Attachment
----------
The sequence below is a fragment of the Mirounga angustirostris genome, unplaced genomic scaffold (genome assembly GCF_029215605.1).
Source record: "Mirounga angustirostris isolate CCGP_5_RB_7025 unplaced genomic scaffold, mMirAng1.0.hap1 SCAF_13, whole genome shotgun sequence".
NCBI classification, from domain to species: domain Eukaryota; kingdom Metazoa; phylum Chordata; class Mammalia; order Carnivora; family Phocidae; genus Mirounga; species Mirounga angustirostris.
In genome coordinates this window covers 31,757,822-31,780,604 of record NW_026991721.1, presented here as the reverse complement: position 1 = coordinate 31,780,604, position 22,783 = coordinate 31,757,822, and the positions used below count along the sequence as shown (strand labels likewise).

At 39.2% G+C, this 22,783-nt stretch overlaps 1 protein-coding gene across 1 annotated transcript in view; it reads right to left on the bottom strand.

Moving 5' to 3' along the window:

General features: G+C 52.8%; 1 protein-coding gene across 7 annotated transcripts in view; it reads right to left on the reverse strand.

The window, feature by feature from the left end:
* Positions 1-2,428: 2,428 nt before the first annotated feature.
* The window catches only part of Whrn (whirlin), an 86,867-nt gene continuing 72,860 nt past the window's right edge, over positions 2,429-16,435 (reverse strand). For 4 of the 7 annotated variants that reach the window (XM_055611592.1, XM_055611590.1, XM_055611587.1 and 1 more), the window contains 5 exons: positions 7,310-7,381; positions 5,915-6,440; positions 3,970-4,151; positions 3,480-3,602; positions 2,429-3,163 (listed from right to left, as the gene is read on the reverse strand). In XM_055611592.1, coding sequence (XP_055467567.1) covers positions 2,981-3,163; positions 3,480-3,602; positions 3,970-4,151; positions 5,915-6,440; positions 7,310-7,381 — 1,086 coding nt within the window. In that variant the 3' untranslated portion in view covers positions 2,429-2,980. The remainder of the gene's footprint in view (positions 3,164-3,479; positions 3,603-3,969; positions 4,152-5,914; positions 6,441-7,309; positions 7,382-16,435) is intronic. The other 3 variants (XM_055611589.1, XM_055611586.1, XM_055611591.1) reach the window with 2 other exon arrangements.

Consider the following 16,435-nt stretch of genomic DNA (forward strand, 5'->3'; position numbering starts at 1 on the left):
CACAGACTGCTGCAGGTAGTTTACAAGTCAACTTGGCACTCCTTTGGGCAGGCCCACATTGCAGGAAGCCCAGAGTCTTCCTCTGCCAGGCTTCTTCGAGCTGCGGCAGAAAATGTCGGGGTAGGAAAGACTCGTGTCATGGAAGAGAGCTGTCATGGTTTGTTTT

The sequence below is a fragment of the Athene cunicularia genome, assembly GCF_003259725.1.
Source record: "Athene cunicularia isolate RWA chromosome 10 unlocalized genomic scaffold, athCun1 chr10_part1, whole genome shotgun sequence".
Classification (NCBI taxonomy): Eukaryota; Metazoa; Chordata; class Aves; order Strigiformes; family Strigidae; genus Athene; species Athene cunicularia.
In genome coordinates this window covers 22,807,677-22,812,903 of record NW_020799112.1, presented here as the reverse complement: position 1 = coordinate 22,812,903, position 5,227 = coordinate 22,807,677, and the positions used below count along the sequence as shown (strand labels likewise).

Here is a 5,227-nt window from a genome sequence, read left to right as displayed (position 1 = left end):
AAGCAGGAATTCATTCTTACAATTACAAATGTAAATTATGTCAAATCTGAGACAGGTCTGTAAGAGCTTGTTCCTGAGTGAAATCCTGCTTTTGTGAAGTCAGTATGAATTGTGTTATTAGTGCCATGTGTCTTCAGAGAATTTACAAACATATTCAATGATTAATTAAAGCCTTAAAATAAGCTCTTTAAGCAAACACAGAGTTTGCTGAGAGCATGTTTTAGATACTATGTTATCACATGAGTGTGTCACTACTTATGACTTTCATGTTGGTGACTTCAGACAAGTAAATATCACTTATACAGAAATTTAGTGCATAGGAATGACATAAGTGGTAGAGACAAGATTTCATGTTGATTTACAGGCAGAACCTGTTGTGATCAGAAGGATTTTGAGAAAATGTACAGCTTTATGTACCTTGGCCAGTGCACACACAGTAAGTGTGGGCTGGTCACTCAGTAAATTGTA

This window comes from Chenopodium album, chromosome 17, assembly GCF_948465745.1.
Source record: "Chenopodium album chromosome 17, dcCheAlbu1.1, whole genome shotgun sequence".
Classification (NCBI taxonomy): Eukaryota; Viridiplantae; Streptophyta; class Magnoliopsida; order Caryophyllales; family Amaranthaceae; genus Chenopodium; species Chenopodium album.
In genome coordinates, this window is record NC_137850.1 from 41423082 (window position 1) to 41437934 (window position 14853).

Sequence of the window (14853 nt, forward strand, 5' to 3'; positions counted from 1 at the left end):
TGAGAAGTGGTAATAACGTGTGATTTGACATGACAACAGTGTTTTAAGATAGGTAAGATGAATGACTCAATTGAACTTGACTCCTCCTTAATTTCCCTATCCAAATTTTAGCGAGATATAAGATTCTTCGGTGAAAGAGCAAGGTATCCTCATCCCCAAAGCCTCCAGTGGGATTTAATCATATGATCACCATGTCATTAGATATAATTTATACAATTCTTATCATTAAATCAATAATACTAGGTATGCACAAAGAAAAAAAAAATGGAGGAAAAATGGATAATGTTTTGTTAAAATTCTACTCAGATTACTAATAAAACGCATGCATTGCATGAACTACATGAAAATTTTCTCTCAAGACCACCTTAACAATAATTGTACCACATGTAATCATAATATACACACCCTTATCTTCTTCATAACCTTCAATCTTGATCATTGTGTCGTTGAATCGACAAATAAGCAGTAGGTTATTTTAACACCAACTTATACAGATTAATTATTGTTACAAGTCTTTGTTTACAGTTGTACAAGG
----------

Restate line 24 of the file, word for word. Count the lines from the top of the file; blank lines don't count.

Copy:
TGAGAAGTGGTAATAACGTGTGATTTGACATGACAACAGTGTTTTAAGATAGGTAAGATGAATGACTCAATTGAACTTGACTCCTCCTTAATTTCCCTATCCAAATTTTAGCGAGATATAAGATTCTTCGGTGAAAGAGCAAGGTATCCTCATCCCCAAAGCCTCCAGTGGGATTTAATCATATGATCACCATGTCATTAGATATAATTTATACAATTCTTATCATTAAATCAATAATACTAGGTATGCACAAAGAAAAAAAAAATGGAGGAAAAATGGATAATGTTTTGTTAAAATTCTACTCAGATTACTAATAAAACGCATGCATTGCATGAACTACATGAAAATTTTCTCTCAAGACCACCTTAACAATAATTGTACCACATGTAATCATAATATACACACCCTTATCTTCTTCATAACCTTCAATCTTGATCATTGTGTCGTTGAATCGACAAATAAGCAGTAGGTTATTTTAACACCAACTTATACAGATTAATTATTGTTACAAGTCTTTGTTTACAGTTGTACAAGG